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If tech is everything, then it is nothing

ILLUSTRATION: GEORGE WYLESOL FOR BLOOMBERG BUSINESSWEEK What do #Facebook, #Tesla, #DoorDash, #Nvidia, and #GM* have in common? They are all "tech" companies. Alex Webb of Bloomberg offers a linguistic explanation for why technology ceased to be meaningful: "English lacked an equivalent to the French technique and German Technik. The English word “technique” hadn’t caught up with the innovations of the Industrial Revolution, and it still applied solely to the way in which an artist or artisan performed a skill." He contrasts technique as in "artistic technique" in English with technique as in "Lufthansa Technik" in German and argues that technology emerged in the early 20th century for the lack of a better alternative. Whether the reason is linguistic, sheer overhype, or semantic satiation, we may be better off dropping the "tech company" reference at this point unless it is elaborated further. For the companies that are more tech than

Data-driven paralysis

Data-driven decision making can lead to paralysis. Last week, the FDA and CDC committees couldn't make a decision about the booster shots because (complete) data was not available. Well, making decisions in the absence of complete data is a process of imagination and deep thinking, one that puts hypothesis development at the center and humans continue to prevail over machines in the process. To avoid such a paralysis, more focus can be put on developing and rethinking hypotheses and their likelihoods. In emergent problems, an in-depth discussion on hypotheses and likelihoods is probably more helpful than an obsession to access complete data. Otherwise, by defining complete data as a prerequisite, as it would be in data-driven decision making, we will continue to be paralyzed looking into the future. If we turn to data-informed decision making, however, hypotheses would take more control (not gut feeling but properly developed hypotheses*). We could then make decisions to be improve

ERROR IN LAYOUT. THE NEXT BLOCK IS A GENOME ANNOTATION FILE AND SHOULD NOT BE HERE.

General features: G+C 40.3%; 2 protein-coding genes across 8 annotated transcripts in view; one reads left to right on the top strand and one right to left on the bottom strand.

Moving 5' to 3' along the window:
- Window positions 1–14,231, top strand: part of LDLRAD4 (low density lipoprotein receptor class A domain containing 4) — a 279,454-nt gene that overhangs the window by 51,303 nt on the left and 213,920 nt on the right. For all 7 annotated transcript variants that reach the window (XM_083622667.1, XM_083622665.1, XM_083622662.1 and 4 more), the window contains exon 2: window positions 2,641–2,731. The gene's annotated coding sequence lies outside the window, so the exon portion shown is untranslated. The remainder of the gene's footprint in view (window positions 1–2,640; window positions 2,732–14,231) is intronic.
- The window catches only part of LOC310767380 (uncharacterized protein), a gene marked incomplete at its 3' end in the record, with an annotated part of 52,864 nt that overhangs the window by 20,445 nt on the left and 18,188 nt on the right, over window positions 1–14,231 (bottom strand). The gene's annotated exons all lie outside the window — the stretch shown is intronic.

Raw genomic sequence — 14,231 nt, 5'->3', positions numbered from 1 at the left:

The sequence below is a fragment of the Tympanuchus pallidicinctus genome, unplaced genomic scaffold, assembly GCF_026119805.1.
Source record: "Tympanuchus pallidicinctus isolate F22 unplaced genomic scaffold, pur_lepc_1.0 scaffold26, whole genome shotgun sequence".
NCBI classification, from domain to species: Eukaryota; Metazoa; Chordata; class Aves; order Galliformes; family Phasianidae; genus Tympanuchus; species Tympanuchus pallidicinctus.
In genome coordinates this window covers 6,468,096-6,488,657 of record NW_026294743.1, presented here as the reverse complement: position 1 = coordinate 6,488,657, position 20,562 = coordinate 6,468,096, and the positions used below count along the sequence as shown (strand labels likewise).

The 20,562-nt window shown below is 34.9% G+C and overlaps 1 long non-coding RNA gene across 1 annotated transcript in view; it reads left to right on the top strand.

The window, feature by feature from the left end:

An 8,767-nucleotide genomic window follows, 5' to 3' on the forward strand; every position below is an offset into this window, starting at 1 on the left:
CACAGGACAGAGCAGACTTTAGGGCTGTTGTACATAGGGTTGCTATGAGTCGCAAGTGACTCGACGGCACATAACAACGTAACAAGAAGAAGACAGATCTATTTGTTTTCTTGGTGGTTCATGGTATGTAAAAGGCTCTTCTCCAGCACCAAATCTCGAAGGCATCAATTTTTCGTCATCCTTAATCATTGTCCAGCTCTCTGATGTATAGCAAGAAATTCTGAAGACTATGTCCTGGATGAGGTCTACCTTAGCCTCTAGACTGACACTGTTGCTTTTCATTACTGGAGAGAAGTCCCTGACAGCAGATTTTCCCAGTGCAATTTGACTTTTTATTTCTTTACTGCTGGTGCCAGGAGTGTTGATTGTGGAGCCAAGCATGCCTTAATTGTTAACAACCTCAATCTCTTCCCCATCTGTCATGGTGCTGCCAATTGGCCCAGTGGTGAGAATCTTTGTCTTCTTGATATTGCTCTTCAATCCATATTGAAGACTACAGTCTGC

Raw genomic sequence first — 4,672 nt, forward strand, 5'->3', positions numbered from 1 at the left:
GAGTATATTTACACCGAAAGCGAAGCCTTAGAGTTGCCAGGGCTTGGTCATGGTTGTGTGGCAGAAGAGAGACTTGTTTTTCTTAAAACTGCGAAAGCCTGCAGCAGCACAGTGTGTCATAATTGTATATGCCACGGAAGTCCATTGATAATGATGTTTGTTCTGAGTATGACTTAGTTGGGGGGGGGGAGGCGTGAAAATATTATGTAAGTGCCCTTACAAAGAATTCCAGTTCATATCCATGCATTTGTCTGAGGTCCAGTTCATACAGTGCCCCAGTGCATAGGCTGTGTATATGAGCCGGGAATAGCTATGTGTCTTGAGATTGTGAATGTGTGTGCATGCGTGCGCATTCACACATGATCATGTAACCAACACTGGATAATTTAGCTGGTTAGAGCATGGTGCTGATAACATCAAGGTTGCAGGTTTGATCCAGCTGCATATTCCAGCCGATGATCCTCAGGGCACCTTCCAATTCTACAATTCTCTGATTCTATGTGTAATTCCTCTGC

To log or how to log

I avoid posting technical notes here. This is an exception because I have an agenda. Log transformation is widely used in modeling data for several reasons: Making data "behave," calculating elasticity etc. When an outcome variable naturally has zeros, however, log transformation is tricky. Many data modelers (including seasoned researchers) instinctively add a positive constant to each value in the outcome variable. One popular idea is to add 1 to the variable and transform raw zeros to log-transformed zeros. Another idea is to add a very small constant, especially when the scale of the outcome variable is small. Well, bad news is these are arbitrary choices and the resulting estimations may be biased. To me, if an analysis is correlational (as most are), a small bias may not be a big concern. If it is causal, and for example, an estimated elasticity will be used to take action (with an intention to change an outcome), that's trouble waiting to happen. This is a problem

In defense of Amazon (Trends)